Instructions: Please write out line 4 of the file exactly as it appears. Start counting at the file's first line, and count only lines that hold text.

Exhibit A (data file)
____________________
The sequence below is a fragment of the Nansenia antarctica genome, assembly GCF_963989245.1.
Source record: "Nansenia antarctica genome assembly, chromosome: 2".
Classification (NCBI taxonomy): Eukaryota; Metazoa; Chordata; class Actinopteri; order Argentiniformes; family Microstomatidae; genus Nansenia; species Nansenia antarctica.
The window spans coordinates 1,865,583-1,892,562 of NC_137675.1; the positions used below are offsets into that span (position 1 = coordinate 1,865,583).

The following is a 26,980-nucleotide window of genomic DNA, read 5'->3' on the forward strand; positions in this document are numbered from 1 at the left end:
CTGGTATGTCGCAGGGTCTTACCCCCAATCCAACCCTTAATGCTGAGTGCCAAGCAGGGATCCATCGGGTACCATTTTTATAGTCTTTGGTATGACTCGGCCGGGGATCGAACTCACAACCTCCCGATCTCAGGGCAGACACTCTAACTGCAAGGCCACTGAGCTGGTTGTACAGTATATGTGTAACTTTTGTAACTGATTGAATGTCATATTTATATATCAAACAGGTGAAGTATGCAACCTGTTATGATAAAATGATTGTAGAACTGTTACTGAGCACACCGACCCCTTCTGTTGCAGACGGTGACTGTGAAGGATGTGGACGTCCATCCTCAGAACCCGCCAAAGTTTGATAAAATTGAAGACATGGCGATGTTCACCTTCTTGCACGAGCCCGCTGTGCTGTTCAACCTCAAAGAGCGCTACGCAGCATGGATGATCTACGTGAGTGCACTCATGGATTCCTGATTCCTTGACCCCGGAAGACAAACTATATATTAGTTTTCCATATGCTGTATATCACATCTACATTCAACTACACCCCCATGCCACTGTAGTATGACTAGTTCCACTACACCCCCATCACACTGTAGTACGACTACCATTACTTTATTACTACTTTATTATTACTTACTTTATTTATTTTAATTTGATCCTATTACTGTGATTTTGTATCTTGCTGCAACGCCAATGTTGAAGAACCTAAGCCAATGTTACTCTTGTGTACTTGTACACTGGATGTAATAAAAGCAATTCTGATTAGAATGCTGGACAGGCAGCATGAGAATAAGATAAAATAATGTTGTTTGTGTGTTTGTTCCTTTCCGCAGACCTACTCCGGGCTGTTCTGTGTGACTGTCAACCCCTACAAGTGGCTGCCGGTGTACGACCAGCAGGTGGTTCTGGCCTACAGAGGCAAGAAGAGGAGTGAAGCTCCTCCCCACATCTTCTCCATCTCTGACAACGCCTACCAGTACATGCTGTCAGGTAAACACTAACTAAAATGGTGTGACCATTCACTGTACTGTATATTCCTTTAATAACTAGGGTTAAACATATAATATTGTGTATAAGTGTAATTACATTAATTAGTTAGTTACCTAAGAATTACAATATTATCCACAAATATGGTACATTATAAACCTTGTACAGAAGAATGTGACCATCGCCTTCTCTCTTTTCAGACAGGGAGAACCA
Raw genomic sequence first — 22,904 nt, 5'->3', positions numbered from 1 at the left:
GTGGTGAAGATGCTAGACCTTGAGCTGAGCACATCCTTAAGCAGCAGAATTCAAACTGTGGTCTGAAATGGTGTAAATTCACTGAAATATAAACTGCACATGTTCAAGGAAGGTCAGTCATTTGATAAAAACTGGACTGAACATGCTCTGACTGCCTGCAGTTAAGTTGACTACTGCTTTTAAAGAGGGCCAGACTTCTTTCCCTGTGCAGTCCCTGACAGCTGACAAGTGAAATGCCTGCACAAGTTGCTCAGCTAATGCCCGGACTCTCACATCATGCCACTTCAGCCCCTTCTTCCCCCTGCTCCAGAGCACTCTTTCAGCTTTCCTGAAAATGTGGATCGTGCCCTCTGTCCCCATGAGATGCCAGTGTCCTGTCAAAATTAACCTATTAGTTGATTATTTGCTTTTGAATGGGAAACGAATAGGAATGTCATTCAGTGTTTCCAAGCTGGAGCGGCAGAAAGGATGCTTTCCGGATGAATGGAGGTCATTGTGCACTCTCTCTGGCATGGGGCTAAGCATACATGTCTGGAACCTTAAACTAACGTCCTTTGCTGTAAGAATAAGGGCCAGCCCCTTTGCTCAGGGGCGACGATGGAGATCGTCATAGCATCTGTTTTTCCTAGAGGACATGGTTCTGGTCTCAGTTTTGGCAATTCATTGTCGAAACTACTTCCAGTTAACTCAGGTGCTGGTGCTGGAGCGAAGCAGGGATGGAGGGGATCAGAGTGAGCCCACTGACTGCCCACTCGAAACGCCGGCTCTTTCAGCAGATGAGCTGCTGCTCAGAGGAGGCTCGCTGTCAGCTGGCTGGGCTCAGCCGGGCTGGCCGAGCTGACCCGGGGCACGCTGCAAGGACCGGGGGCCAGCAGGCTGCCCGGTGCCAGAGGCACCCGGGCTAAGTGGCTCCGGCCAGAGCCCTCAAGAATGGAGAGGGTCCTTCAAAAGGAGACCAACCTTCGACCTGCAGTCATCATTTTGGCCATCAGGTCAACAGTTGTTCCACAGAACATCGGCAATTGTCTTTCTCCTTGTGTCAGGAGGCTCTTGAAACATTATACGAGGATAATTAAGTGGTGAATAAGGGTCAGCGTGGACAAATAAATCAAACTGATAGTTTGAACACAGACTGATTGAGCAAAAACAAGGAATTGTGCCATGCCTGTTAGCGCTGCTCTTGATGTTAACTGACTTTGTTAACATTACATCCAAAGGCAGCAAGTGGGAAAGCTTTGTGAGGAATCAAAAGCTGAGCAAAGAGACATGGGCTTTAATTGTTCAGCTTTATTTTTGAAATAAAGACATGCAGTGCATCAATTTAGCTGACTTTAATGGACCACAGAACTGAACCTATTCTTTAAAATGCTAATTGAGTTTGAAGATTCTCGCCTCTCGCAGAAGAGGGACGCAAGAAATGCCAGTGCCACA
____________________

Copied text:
The window spans coordinates 1,865,583-1,892,562 of NC_137675.1; the positions used below are offsets into that span (position 1 = coordinate 1,865,583).